Ainbinder says he began counseling others in Bible college, including pastors, who sometimes feel, because of their roles as church leaders, that they have no one they can talk to.
He says he tries to help people analyze their options with particular problems - whether it be emotional, financial, marital, grief or otherwise.
And Ainbinder says he hasn’t noticed a big change in people since the uncertainty brought about by the Sept. 11 terrorist attacks.
“As far as that (attack) goes, people around here are concerned with how it will affect their finances,” he said. “For the most part they’re still dealing with their own stuff - not the ‘big picture.’”
Ainbinder says he is available to counsel on an ‘as needed basis’ right now and is considering opening a local counseling center in the future.
“I’m praying about it and considering it with a fellow counselor,” Ainbinder said.
“I just want to be a help to others, give them someone they can ‘unload’ their problems on,” he said.
Anyone who would like to talk with Ainbinder, or set up an appointment for confidential counseling, may call 795-5211.

County to pay for Blacks Creek fire protection
Madison County, not the City of Commerce, will be responsible for fire service in the Blacks Creek Church Road area.
The city of Commerce will soon provide water service to residents on the western end of Blacks Creek Church Road in Madison County. Area residents have encountered major failures of area wells, and many are out of water. Construction of the system should be under way shortly.
But the county will have to pay the city of Commerce $13,850 for nine hydrants, and $100 per year each for their maintenance and use. Madison County fire departments would have full use of the hydrants when needed. Commerce was asked to include a surcharge on the bills to pay for the hydrants, but refused.
The Madison County Industrial Authority voted at their December meeting to pay the invoice when received, then bill the board of commissioners for the amount. If the BOC refuses to pay, then the industrial authority will either absorb the payment or bill subscribers to the water system separately. Members of the authority acknowledged a promise that taxpayers would not be billed for any water system established by the authority but argue that fire protection was not included in the promise.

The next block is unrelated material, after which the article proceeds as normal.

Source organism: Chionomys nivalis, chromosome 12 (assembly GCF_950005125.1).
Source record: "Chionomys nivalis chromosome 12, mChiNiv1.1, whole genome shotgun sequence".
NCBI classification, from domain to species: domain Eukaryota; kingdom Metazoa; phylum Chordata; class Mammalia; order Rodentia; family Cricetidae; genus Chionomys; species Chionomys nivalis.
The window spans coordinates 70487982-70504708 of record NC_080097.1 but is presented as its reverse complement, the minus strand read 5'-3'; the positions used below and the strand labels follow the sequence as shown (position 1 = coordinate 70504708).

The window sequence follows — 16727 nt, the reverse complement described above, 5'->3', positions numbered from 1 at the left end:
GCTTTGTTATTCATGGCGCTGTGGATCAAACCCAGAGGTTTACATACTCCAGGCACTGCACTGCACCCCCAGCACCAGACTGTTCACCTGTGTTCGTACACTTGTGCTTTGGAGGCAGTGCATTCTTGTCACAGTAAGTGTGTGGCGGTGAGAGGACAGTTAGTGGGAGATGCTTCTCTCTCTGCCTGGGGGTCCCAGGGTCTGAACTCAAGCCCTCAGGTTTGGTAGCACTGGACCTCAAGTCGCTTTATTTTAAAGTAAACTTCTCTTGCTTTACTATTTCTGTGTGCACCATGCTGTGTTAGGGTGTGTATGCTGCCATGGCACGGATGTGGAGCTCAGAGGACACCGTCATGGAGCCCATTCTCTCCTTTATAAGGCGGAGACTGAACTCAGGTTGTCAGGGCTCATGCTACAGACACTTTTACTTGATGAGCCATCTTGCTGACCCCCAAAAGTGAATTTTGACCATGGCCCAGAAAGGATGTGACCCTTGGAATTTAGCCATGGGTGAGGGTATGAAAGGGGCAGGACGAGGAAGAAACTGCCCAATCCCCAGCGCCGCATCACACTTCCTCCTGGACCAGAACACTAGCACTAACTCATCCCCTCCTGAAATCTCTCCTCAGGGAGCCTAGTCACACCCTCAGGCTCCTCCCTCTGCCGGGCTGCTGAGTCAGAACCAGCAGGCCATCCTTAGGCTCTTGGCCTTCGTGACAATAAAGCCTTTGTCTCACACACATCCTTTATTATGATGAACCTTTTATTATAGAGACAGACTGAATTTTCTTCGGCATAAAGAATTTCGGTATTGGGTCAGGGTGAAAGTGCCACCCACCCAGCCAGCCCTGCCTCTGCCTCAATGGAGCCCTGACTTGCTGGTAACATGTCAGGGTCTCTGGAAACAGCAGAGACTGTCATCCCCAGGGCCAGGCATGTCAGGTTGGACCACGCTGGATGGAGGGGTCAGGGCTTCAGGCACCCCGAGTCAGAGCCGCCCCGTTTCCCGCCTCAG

Once the water lines and hydrants are in place and working, homeowners within 1,000 feet of a hydrant will see a reduction in home insurance.
The authority continues to study water rates. Receipts from the Hull water system will have to cover loan payments and operating expenses.
Authority members are gathering figures on potential volume of water expected to be used by customers and cost estimates before determining rates. They expect the rate to be comparable to other water systems. City of Commerce rates for outside users is $14.30 per month for 3,000 gallons and $4.30 per additional thousand.
Chairman John Scoggins reported that negotiations continue with several well owners in the Hull, Dogsboro and Spratlin Mill area for possible sources of water for the system. Several of the wells will require additional construction along Spratlin Mill Road and Hwy. 72. The Authority already has plans to expand the system in these areas as soon as the acquisition is completed.
The earliest suggested date for completion of the Hull water system purchase is April 2002.

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Armed robbery reported at Jai’s Place
Jai’s Place and BP Gas Station was robbed at gunpoint last Monday evening and an undetermined amount of money was taken, according to a report on file at the Madison County Sheriff’s Department.
According to Chief Deputy Bill Strickland, the robber was a white male wearing a ski mask and carrying a small-caliber handgun. The robbery occurred around 5:45 p.m. and the robber left in an unidentified vehicle.

Hull mulls 2002 budget
Hull’s mayor and council are expected to vote on the town’s 2002 budget at their next regular meeting on Monday, Jan. 14.
The council will hold a public hearing for citizen input beginning at 6:30 p.m. that evening.
The council reviewed the proposed budget last Monday night, which is set at $39,263 in revenue and expenses. It contains little change from 2001, according to city clerk Janet Seagraves.
In a separate matter, it was noted that no one is set to fill Mark Cronic’s position on the city council beginning in January. Cronic recently resigned his position on the council, effective Dec. 31.
Another qualifying period and special election is set for this spring in an attempt to fill the post.
In other business, the council discussed adopting a yard sale ordinance for the town, after hearing about a resident’s complaints of a neighbor’s ongoing yard sale.
The council agreed to write a letter to the neighbor about cleaning up their yard in the meantime.

Nativity, luminarias set for Sat.
The 17th annual Booger Hill - Moon’s Grove Live Nativity and Luminaria will be held Saturday, Dec. 15, from 6:30 to 9:30 p.m.
The event will be canceled if weather prohibits the display.
The event features luminarias at approximately 200 homes on a 10-mile route of country roads. There will be a Nativity scene with live characters and animals, carolers and other Christmas scenes.

To read more about the local events in Madison County, including births, weddings, sports news and school news, see this week's Madison County Journal.